Birnie House lies in Alyth, Blairgowrie, Perthshire, and became notable when it was offered for sale in 2007, shortly after the death of owner Gwyn Grogan, as the sale included a nuclear fallout shelter at the bottom of the garden.
Birnie House is believed to have been built in the early 1900s, when it was received as a wedding present from the Invergordon Estate by a member of the Grogan family.
Private fallout shelter
The privately built nuclear fallout shelter was commissioned by the late Gwyn Grogan, who died in 2006, to protect his family in case of Russian attack, at a time when the Cold War was at its height.
The underground bunker was located at the northern end of the garden at Birnie Hill House, and generally described as having been built in 1973, by an unknown contractor. It would have served as a fallout shelter, intended to provided facilities for several weeks of continuous underground occupation, during which time the most active (and immediately dangerous) fallout components of a nuclear war would have dissipated, but still leaving a radioactive wasteland behind.
The shelter is accessed by a hatch in the garden, and lies about 4 metres (12 ft) underground, with access being through a hatch in the garden. A long sloping stairwell lead to an underground room of 3 m x 3 m (10 ft X 10 ft), which is provided with an electricity supply, a condenser system for purifying drinking water, and a ventilation and air filtration system powered by a modified bicycle. The installation was in full working order at the time, having been maintained by a groundsman. Selling agents Strutt and Parker produced a sales brochure, dated April 27, 2007, when Birnie House was being sold together with adjoining cottage and gardens for offers over £675,000.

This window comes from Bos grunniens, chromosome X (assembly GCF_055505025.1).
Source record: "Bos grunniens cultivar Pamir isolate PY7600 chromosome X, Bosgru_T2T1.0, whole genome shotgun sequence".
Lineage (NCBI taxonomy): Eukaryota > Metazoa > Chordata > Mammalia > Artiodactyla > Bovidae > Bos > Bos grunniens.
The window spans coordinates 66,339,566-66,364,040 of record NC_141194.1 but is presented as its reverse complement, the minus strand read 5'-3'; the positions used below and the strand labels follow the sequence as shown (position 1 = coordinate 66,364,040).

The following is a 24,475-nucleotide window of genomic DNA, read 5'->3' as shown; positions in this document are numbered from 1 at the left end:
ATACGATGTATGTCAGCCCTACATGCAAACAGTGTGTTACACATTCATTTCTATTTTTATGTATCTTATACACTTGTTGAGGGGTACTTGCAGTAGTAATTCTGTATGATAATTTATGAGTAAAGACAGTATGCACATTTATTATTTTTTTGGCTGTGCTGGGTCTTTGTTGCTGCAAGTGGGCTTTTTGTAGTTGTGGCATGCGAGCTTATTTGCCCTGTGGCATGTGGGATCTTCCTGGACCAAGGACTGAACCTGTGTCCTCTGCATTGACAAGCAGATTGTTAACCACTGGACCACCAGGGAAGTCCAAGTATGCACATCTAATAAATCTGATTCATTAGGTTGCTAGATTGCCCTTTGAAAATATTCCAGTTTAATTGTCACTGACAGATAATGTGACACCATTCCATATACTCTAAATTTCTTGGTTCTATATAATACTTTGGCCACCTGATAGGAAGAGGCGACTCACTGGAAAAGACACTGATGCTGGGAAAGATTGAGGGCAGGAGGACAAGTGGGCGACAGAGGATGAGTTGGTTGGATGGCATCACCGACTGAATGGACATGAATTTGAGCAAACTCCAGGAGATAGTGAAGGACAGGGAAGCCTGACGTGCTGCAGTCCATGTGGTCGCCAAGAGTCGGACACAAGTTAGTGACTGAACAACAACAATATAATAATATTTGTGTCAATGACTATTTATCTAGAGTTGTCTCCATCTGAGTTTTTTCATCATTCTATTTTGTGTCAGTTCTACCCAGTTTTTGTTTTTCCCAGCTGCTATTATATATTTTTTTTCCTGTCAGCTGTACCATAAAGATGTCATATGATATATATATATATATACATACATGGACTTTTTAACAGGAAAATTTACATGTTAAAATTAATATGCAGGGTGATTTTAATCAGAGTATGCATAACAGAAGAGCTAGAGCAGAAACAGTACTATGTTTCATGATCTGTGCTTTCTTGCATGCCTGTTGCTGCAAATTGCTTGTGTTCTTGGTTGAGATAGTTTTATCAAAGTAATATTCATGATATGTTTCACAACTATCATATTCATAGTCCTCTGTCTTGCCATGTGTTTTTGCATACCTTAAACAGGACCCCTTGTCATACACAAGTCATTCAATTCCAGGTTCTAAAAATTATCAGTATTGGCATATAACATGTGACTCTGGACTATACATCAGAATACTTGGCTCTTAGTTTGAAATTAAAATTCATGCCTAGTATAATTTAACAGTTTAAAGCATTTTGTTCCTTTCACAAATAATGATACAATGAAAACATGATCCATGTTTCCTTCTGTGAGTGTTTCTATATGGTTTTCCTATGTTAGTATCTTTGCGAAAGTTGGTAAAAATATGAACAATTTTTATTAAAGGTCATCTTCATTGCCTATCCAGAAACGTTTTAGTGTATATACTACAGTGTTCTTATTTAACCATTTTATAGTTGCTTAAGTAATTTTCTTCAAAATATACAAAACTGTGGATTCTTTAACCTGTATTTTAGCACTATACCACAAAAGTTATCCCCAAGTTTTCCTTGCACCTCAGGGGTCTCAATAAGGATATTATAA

The estate agent gave different dimensions (which seem to agree with the video of the room), giving the room dimensions as 12 ft x 8 ft with a height of 6 ft 6 in. He also suggested the shelter was built around 1968, and that the same work would cost closer to £250,000 if carried out at the time of sale, 2007. Agent Robert McCulloch said: 'The nuclear bunker is certainly a quirky feature of the property and is a very important piece of social history. It could be preserved as it is, but can also be used as a great storage facility.'
Gwyn Grogan's wife was quoted as saying she had only visited it once:
I remember my husband showing it to me many years ago but it was terrifying and I never wanted to go in it again.
My husband took it very seriously, so it wasn't used as a place to potter about or for children to play and has lain empty and unused since it was built.
I do remember him buying gas masks and powdered food to put in it but that has all been cleared out.
- Mrs Grogan, BBC News interview.
Despite its lack of use, Mrs Grogan said the shelter had become a talking point among locals and had even attracted the odd tourist.
1 ⇑ BBC NEWS | Scotland | Tayside and Central | Nuclear bunker offered for sale Retrieved February 14, 2011.
- BBC Video: See inside the bunker Retrieved February 14, 2011.
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